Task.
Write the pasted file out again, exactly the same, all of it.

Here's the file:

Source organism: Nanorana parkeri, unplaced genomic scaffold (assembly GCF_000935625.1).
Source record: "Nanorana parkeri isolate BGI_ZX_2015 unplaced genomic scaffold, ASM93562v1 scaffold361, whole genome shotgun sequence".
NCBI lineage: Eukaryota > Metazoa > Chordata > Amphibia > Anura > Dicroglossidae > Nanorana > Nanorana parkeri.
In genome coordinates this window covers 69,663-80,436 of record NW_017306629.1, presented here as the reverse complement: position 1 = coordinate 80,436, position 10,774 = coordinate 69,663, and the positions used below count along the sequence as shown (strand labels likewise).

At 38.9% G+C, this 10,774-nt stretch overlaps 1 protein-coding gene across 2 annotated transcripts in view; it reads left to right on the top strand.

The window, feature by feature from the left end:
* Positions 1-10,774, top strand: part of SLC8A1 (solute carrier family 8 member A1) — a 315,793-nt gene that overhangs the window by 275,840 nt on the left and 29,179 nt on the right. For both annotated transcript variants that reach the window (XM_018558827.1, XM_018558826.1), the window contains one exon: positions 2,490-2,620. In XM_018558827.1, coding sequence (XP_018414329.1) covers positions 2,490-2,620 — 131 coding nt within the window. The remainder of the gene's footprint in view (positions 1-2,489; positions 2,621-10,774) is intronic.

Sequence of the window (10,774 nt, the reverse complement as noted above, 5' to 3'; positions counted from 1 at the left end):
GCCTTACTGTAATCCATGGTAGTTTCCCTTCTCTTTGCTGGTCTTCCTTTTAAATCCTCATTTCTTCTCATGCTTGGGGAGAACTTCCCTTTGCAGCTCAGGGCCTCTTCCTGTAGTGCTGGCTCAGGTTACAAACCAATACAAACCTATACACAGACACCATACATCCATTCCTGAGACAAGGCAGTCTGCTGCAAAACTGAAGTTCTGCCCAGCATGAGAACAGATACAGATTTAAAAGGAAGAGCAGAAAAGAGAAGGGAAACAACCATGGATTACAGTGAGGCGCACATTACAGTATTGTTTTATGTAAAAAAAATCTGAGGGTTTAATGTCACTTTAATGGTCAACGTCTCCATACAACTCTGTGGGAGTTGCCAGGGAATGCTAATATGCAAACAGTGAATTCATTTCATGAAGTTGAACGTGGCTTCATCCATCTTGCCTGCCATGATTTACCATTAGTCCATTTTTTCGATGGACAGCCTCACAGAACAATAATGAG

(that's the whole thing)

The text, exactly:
Source organism: Nanorana parkeri, unplaced genomic scaffold (assembly GCF_000935625.1).
Source record: "Nanorana parkeri isolate BGI_ZX_2015 unplaced genomic scaffold, ASM93562v1 scaffold361, whole genome shotgun sequence".
NCBI lineage: Eukaryota > Metazoa > Chordata > Amphibia > Anura > Dicroglossidae > Nanorana > Nanorana parkeri.
In genome coordinates this window covers 69,663-80,436 of record NW_017306629.1, presented here as the reverse complement: position 1 = coordinate 80,436, position 10,774 = coordinate 69,663, and the positions used below count along the sequence as shown (strand labels likewise).

At 38.9% G+C, this 10,774-nt stretch overlaps 1 protein-coding gene across 2 annotated transcripts in view; it reads left to right on the top strand.

The window, feature by feature from the left end:
* Positions 1-10,774, top strand: part of SLC8A1 (solute carrier family 8 member A1) — a 315,793-nt gene that overhangs the window by 275,840 nt on the left and 29,179 nt on the right. For both annotated transcript variants that reach the window (XM_018558827.1, XM_018558826.1), the window contains one exon: positions 2,490-2,620. In XM_018558827.1, coding sequence (XP_018414329.1) covers positions 2,490-2,620 — 131 coding nt within the window. The remainder of the gene's footprint in view (positions 1-2,489; positions 2,621-10,774) is intronic.

Sequence of the window (10,774 nt, the reverse complement as noted above, 5' to 3'; positions counted from 1 at the left end):
GCCTTACTGTAATCCATGGTAGTTTCCCTTCTCTTTGCTGGTCTTCCTTTTAAATCCTCATTTCTTCTCATGCTTGGGGAGAACTTCCCTTTGCAGCTCAGGGCCTCTTCCTGTAGTGCTGGCTCAGGTTACAAACCAATACAAACCTATACACAGACACCATACATCCATTCCTGAGACAAGGCAGTCTGCTGCAAAACTGAAGTTCTGCCCAGCATGAGAACAGATACAGATTTAAAAGGAAGAGCAGAAAAGAGAAGGGAAACAACCATGGATTACAGTGAGGCGCACATTACAGTATTGTTTTATGTAAAAAAAATCTGAGGGTTTAATGTCACTTTAATGGTCAACGTCTCCATACAACTCTGTGGGAGTTGCCAGGGAATGCTAATATGCAAACAGTGAATTCATTTCATGAAGTTGAACGTGGCTTCATCCATCTTGCCTGCCATGATTTACCATTAGTCCATTTTTTCGATGGACAGCCTCACAGAACAATAATGAG